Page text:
Referendum democracy?
bolivia | by Miguel Centellas | 28 Feb, 2004 at 11:49 AM | comments (30) | trackback (0)

As Bolivia's gas referendum approaches, many are hailing the birth of referendum democracy. I'm not convinced that referendum democracy is desireable or even a solution to the country's problems. For all its strengths, referendum democracy — in practice — has important drawbacks. It increases the power of bureaucracies. It reduces the scope of participation to small minorities. It reduces the quality & depth of debate on issues.

First, because referendums require a specifically worded question, and because (as social scientists who study survey methodology point out) question wording & order (if more than one question is used) influence responses, the true power in referendum democracy rests w/ whoever drafts the referendum. What that means is that small bureaucracies — whether state or private — have strong incentives to draft referendum questions in ways that increases the likelihood of a desired outcome.

Second, any political issue has various levels of interest for citizens. That is, some citizens may greatly object to policy A, while some citizens strongly support it. But a large number of citizens may be indifferent. Thus, citizens w/ greater interest in an issue (one way or another) have strong incentives to seize control of the issue and "frame" it on their terms — hoping to turn votes in their favor. And because whoever frames the issue has an upper hand in any referendum election, their are strong incentives for any special interest minority to seize control of the bureaucracy which drafts referendum.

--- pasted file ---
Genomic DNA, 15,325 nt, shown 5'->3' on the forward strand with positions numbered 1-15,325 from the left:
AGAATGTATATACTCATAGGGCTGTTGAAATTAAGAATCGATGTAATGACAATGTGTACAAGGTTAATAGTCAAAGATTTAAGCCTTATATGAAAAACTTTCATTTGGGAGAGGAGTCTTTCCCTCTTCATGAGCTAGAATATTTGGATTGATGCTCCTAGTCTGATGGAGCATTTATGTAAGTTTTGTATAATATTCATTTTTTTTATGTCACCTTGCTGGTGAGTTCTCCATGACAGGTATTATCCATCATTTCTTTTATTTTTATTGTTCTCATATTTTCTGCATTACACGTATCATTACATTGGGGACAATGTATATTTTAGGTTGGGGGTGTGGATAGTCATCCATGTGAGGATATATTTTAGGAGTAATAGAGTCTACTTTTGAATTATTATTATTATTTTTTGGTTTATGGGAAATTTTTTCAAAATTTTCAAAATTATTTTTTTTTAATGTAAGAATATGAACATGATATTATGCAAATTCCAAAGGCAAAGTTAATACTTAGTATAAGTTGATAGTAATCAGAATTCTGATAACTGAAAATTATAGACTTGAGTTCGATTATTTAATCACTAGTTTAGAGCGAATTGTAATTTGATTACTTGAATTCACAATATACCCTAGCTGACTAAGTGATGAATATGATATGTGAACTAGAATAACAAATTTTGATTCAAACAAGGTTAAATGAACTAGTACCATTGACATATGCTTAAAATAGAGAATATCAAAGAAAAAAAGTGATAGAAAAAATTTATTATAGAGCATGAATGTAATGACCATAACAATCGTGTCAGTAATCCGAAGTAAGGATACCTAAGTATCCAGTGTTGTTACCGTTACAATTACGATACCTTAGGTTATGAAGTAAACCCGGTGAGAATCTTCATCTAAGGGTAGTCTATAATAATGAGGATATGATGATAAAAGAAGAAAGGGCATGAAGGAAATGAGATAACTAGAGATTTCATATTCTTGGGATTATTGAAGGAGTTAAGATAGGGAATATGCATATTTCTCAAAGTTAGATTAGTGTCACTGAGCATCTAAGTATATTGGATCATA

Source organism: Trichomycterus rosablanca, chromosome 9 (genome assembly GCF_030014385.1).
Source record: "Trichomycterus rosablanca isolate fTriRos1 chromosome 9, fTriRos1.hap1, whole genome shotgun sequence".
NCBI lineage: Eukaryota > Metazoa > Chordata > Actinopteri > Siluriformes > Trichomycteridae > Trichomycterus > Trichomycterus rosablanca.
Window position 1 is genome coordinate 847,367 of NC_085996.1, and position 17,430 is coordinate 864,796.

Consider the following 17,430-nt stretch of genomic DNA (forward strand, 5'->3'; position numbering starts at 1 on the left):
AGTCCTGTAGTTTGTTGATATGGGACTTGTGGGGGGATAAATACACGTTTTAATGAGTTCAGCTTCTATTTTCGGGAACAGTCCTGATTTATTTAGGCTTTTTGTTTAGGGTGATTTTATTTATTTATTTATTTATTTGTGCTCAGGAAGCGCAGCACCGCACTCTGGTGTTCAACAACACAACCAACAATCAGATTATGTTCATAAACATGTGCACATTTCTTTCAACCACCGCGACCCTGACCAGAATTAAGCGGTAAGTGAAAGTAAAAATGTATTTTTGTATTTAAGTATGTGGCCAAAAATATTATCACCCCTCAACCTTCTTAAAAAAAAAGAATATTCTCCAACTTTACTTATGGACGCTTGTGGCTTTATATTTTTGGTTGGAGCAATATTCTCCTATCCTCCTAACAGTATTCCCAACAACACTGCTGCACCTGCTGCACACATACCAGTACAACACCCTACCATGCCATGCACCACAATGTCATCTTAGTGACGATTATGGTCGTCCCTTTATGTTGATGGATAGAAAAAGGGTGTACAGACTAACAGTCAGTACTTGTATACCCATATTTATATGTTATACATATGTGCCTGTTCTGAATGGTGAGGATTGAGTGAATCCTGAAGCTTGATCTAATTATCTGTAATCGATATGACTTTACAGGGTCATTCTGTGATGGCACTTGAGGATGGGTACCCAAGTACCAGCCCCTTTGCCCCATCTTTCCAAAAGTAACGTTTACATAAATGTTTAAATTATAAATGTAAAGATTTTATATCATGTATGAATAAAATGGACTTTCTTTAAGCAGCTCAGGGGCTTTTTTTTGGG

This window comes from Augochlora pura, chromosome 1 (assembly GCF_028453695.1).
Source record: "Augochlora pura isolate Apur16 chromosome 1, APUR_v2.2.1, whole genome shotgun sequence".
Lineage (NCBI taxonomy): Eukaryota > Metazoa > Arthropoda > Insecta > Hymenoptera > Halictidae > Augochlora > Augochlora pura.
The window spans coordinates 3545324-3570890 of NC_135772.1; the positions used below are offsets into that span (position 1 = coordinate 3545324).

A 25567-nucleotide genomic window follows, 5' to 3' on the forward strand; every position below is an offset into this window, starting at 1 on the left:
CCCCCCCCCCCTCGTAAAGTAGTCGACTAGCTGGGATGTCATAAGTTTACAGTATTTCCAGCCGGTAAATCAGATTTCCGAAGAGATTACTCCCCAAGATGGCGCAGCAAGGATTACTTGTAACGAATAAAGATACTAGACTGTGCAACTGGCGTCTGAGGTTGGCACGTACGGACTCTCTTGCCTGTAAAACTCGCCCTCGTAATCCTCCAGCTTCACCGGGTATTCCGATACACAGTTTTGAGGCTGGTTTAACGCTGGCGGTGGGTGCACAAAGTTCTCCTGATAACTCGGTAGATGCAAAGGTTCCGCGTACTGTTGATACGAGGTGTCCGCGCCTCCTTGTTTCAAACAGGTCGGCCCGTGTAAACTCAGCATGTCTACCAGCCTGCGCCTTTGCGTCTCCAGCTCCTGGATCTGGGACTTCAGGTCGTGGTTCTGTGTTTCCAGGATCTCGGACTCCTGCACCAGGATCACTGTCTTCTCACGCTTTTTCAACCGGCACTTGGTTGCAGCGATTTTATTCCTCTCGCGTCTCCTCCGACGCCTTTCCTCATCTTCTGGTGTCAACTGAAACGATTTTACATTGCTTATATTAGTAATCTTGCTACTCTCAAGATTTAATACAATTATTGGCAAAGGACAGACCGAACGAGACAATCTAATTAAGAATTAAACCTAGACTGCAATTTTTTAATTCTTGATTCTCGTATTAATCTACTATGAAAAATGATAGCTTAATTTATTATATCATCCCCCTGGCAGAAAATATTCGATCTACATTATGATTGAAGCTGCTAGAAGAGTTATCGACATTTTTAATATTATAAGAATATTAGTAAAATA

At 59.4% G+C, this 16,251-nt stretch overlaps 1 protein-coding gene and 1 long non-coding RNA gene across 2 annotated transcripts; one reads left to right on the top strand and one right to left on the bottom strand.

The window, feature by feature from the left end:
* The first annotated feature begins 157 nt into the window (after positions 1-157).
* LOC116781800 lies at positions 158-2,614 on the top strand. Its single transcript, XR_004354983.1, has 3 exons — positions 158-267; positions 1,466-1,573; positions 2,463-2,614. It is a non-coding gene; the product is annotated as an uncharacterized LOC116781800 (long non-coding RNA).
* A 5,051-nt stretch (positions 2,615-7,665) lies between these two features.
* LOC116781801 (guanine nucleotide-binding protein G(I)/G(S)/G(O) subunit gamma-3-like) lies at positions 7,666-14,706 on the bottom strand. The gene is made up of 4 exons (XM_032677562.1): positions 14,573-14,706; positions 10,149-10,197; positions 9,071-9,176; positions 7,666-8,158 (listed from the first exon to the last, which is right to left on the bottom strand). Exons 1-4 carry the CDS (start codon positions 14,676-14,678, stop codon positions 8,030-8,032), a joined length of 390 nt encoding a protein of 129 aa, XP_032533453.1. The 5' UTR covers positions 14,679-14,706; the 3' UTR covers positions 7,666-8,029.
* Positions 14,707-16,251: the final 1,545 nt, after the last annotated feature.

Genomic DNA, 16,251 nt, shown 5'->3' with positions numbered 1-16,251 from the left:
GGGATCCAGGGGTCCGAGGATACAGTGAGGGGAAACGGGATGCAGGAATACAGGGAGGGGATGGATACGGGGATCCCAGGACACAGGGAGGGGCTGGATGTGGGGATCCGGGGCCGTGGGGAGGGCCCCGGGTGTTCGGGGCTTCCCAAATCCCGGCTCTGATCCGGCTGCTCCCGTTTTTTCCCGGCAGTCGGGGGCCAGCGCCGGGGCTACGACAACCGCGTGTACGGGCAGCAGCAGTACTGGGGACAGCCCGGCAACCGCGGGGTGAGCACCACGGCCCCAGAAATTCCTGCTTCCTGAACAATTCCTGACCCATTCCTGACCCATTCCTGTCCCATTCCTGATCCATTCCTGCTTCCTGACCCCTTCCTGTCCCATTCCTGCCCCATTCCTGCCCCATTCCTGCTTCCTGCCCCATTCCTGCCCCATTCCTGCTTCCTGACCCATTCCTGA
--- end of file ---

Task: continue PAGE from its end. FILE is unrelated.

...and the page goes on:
Third, because referendums tend to reduce policy questions to a "yes" or "no" format, the issue tends to be debated in only a rudimentary way. In contrast, parliaments have the resources (primarily time & information) to debate issues in more complex debates that can lead to multiple outcomes, not just "yes" or "no." The average citizen, on the other hand, has limited resources on any issue. Why? Because the average citizen works, spends time w/ family & friends, and has a host of other interests vying for attention. For the average citizen, information costs (the time & effort needed to become familiar w/ a complex, technical issue) are especially high.

These three things combine to make referendum democracy less attractive, in many ways, than representative democracy. Although citizens can freely decide on the issue — making the decision more participatory — they are held hostage by small minorities who "push" voters in different directions. Most notably, voters are left w/ deciding an issue in the most simplistic of terms. Voters don't actually have the right to express their individual, ideal policy preference — their right to participate is reduced to expressing whether they agree or not w/ the policy as presented by the small minority which drafted the referendum question.

In countries like Bolivia, were a significant portion of the electorate is illiterate, voting on referendum questions has other, more obvious, difficulties. Worse, referendum questions are often worded in very complex ways. Even in states w/ higher average education levels, voters often admit difficulty understanding what a "yes" vote means.